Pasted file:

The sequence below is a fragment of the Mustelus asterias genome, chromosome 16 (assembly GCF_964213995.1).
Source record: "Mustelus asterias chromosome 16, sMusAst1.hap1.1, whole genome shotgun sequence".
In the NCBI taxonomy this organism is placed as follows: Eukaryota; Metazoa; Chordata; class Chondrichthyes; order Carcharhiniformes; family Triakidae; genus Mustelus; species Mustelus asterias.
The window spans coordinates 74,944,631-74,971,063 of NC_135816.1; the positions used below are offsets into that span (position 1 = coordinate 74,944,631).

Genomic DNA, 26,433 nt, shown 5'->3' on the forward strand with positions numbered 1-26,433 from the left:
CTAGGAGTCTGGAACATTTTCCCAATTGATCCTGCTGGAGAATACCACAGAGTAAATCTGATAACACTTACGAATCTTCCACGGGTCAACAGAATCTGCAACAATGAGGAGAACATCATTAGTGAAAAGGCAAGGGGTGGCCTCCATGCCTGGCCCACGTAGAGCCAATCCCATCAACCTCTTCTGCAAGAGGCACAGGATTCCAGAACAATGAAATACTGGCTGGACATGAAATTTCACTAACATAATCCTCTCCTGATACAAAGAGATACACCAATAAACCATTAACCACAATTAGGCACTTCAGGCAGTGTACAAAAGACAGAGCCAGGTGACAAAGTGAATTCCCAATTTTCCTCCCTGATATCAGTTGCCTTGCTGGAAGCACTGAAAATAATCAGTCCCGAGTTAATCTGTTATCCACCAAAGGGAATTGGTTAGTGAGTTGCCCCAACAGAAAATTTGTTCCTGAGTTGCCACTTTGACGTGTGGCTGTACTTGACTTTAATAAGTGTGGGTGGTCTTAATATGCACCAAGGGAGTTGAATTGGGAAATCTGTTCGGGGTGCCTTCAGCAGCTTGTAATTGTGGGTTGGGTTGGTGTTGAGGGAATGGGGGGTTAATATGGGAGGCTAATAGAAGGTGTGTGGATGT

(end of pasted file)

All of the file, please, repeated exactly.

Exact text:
The sequence below is a fragment of the Mustelus asterias genome, chromosome 16 (assembly GCF_964213995.1).
Source record: "Mustelus asterias chromosome 16, sMusAst1.hap1.1, whole genome shotgun sequence".
In the NCBI taxonomy this organism is placed as follows: Eukaryota; Metazoa; Chordata; class Chondrichthyes; order Carcharhiniformes; family Triakidae; genus Mustelus; species Mustelus asterias.
The window spans coordinates 74,944,631-74,971,063 of NC_135816.1; the positions used below are offsets into that span (position 1 = coordinate 74,944,631).

Genomic DNA, 26,433 nt, shown 5'->3' on the forward strand with positions numbered 1-26,433 from the left:
CTAGGAGTCTGGAACATTTTCCCAATTGATCCTGCTGGAGAATACCACAGAGTAAATCTGATAACACTTACGAATCTTCCACGGGTCAACAGAATCTGCAACAATGAGGAGAACATCATTAGTGAAAAGGCAAGGGGTGGCCTCCATGCCTGGCCCACGTAGAGCCAATCCCATCAACCTCTTCTGCAAGAGGCACAGGATTCCAGAACAATGAAATACTGGCTGGACATGAAATTTCACTAACATAATCCTCTCCTGATACAAAGAGATACACCAATAAACCATTAACCACAATTAGGCACTTCAGGCAGTGTACAAAAGACAGAGCCAGGTGACAAAGTGAATTCCCAATTTTCCTCCCTGATATCAGTTGCCTTGCTGGAAGCACTGAAAATAATCAGTCCCGAGTTAATCTGTTATCCACCAAAGGGAATTGGTTAGTGAGTTGCCCCAACAGAAAATTTGTTCCTGAGTTGCCACTTTGACGTGTGGCTGTACTTGACTTTAATAAGTGTGGGTGGTCTTAATATGCACCAAGGGAGTTGAATTGGGAAATCTGTTCGGGGTGCCTTCAGCAGCTTGTAATTGTGGGTTGGGTTGGTGTTGAGGGAATGGGGGGTTAATATGGGAGGCTAATAGAAGGTGTGTGGATGT